Mayor was cap­ti­vated by moss­lands

Middleton Guardian - - WILDLIFE -

GREATER Manch­ester Mayor Andy Burn­ham paid a visit to our moss­lands and didn’t want to leave.

To be hon­est it was a warm, late sum­mer day and Lit­tle Woolden and Cadishead mosses were look­ing re­splen­dent.

The Mayor was al­ready a big fan of the work we are do­ing on the moss­lands of Sal­ford, Wi­gan and War­ring­ton and asked lots of ques­tions about how the fu­ture will pan out on these wilder­nesses, just half a mile from mil­lions of peo­ple.

He was joined by other moss­lands fans – Mayor of Sal­ford Paul Dennett and his col­league Coun Derek Antrobus – as well as new­com­ers Alex Gan­otis, leader of Stock­port coun­cil and An­drew West­ern, leader of Traf­ford Coun­cil.

A fine bunch of VIPs rub­bing shoul­ders with the bog bush crick­ets, brown hares and pere­grines that we reg­u­larly see here.

They also got to see some of the tufts of com­mon cot­ton-grass that are still speck­ling across the green and black of the peat land­scape.

These fluffy cot­ton wool balls on top of green stems are, of course, the of­fi­cial flower of Manch­ester. Ear­lier in sum­mer the two Sal­ford mosses and nearby Ast­ley Moss looked like white car­pets of fluff and there were lots of these plants up on the moors around the North West too.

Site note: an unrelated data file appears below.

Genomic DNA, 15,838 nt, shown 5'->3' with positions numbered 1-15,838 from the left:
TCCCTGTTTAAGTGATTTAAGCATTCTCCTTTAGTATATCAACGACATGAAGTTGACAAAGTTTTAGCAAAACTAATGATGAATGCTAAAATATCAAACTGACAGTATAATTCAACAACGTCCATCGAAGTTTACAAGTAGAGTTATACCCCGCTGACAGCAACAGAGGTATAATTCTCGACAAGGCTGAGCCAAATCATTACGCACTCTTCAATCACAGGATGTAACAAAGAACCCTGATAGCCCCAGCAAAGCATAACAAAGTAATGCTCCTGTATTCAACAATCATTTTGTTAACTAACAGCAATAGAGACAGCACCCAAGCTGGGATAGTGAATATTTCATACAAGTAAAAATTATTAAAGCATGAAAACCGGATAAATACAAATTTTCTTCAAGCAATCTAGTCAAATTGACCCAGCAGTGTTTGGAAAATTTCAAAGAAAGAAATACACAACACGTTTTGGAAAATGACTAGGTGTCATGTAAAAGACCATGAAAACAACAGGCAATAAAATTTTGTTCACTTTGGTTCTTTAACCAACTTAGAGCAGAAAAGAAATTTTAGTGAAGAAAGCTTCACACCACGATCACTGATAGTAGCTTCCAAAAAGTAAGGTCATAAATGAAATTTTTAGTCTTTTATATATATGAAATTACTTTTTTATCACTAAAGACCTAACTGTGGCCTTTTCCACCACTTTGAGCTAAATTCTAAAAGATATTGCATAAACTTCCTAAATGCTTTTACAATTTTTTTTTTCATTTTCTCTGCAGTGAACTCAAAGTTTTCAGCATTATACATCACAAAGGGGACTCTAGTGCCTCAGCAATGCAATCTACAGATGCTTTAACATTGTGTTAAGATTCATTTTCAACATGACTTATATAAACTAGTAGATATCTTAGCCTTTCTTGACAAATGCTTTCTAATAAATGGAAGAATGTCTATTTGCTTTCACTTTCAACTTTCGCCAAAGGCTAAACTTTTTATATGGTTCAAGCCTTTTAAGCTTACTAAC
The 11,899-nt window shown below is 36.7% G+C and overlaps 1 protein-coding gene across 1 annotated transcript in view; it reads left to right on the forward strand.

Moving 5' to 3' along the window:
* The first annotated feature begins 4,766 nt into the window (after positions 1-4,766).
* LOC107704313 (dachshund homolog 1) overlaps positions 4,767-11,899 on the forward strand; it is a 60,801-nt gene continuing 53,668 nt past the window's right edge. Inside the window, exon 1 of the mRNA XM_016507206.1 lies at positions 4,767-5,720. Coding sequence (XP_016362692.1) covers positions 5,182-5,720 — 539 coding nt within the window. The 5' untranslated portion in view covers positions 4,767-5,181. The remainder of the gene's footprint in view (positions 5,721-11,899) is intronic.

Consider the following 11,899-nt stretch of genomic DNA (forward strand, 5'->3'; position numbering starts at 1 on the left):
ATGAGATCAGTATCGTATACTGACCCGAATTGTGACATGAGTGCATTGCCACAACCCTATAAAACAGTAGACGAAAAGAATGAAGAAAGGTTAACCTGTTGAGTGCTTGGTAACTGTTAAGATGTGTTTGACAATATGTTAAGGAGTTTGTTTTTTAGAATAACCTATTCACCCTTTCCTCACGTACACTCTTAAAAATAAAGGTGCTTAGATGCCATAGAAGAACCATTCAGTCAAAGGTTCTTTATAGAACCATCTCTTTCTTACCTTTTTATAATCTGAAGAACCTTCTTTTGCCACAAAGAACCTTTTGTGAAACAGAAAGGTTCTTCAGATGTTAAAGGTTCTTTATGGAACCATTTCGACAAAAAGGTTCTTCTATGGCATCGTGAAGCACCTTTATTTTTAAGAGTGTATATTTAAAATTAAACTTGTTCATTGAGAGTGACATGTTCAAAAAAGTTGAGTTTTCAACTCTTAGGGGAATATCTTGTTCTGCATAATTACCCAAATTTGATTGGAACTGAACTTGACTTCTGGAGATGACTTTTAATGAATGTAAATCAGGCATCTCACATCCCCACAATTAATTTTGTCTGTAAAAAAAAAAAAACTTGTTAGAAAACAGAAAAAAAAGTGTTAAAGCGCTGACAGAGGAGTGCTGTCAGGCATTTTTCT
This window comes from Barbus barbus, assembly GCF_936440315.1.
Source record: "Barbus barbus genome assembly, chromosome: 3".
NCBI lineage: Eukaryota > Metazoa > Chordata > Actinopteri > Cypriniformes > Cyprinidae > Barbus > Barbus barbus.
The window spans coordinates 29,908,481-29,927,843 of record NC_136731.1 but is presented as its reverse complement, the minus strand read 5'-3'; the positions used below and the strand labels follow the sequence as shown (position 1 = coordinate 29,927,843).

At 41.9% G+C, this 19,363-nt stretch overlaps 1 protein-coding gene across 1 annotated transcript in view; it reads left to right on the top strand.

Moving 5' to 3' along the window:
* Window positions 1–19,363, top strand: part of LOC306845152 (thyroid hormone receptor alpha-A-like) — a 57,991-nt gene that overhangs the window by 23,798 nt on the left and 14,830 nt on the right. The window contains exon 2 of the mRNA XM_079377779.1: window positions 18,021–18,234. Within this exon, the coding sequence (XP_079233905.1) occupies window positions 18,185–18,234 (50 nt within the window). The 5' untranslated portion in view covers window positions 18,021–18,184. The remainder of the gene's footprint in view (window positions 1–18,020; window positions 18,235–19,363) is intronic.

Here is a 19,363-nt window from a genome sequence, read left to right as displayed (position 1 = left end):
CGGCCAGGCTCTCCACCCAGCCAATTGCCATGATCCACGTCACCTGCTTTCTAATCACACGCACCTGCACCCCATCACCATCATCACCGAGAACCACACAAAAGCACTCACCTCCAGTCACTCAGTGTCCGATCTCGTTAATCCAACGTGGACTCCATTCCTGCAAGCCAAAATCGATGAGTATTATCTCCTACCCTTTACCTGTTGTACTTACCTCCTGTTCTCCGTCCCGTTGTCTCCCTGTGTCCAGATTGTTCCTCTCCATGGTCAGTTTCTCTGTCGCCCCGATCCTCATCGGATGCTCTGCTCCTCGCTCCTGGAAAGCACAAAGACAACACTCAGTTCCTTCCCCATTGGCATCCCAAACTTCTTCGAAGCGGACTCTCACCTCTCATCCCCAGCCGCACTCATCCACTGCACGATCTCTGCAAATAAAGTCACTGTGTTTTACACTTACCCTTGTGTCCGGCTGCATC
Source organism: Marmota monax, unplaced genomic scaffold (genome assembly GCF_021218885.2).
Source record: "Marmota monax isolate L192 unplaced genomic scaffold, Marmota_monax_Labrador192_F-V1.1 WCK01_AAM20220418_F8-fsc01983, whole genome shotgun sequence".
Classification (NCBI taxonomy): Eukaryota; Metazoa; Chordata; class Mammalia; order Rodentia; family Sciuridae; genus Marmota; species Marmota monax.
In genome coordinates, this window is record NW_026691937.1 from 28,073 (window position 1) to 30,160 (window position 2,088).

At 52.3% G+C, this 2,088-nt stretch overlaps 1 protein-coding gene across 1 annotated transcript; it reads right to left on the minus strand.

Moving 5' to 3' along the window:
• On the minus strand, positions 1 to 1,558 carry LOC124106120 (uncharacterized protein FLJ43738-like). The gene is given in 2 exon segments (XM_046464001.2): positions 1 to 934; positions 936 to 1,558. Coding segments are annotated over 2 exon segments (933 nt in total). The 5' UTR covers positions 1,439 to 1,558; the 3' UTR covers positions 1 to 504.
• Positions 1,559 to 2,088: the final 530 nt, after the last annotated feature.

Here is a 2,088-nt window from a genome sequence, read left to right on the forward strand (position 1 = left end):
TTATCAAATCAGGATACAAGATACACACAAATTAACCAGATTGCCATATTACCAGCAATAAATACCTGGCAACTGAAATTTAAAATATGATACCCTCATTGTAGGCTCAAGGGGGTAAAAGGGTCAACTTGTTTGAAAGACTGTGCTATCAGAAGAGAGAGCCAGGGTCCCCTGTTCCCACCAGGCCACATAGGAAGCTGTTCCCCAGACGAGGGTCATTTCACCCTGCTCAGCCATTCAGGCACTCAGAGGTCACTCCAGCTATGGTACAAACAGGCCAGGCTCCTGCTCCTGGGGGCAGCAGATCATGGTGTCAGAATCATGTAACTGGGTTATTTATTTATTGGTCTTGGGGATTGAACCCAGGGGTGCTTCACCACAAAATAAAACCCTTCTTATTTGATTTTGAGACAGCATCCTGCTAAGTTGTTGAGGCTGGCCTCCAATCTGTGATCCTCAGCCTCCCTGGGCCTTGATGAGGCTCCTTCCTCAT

There is some­thing com­fort­ing about see­ing cot­ton-grass on the land­scape. A bit like be­ing wrapped up in a lovely warm blan­ket.

His­tor­i­cally, com­mon cot­ton-grass was used to stuff pil­lows in Sus­sex. It was also col­lected and used in Scot­land to dress wounds dur­ing the First World War.

Cot­ton-grass on the moss has two va­ri­eties, the com­mon va­ri­ety with five to seven flower spikes and hare’s tail which has just one, like a lone white flag flap­ping in the breeze. Hare’s tail is a great food­plant for rare but­ter­flies, like the large heath, which may be mak­ing its way back to our moss­lands in the near fu­ture.

All this takes a lot of hard work by our staff and vol­un­teers. More than 97 per cent of the peat was ex­tracted from our moss­lands over the past 100 years.

Peat which took more than 10,000 years to form.

Now we have just enough to cre­ate land­scapes sim­i­lar to those an­cient mosses with cot­ton-grass and lush green car­pets of sphag­num moss stretch­ing for more than 100 hectares.

Get­ting some of the top de­ci­sion mak­ers down to Lit­tle Woolden Moss is a huge boost for our work and for the wildlife that in­hab­its these ar­eas.

The Mayor of Greater Manch­ester was keen to stay on the moss longer than his busy di­ary would al­low.

He is wel­come to come back any time.

To sup­port the work of the Wildlife Trust for Lan­cashire, Manch­ester and North Mersey­side. Text WILD09 with the amount you want to do­nate to 70070.

Cot­ton grass and (in­set) Greater Manch­ester mayor yor Andy Burn­ham on his visit to Lit­tle Woolden Moss

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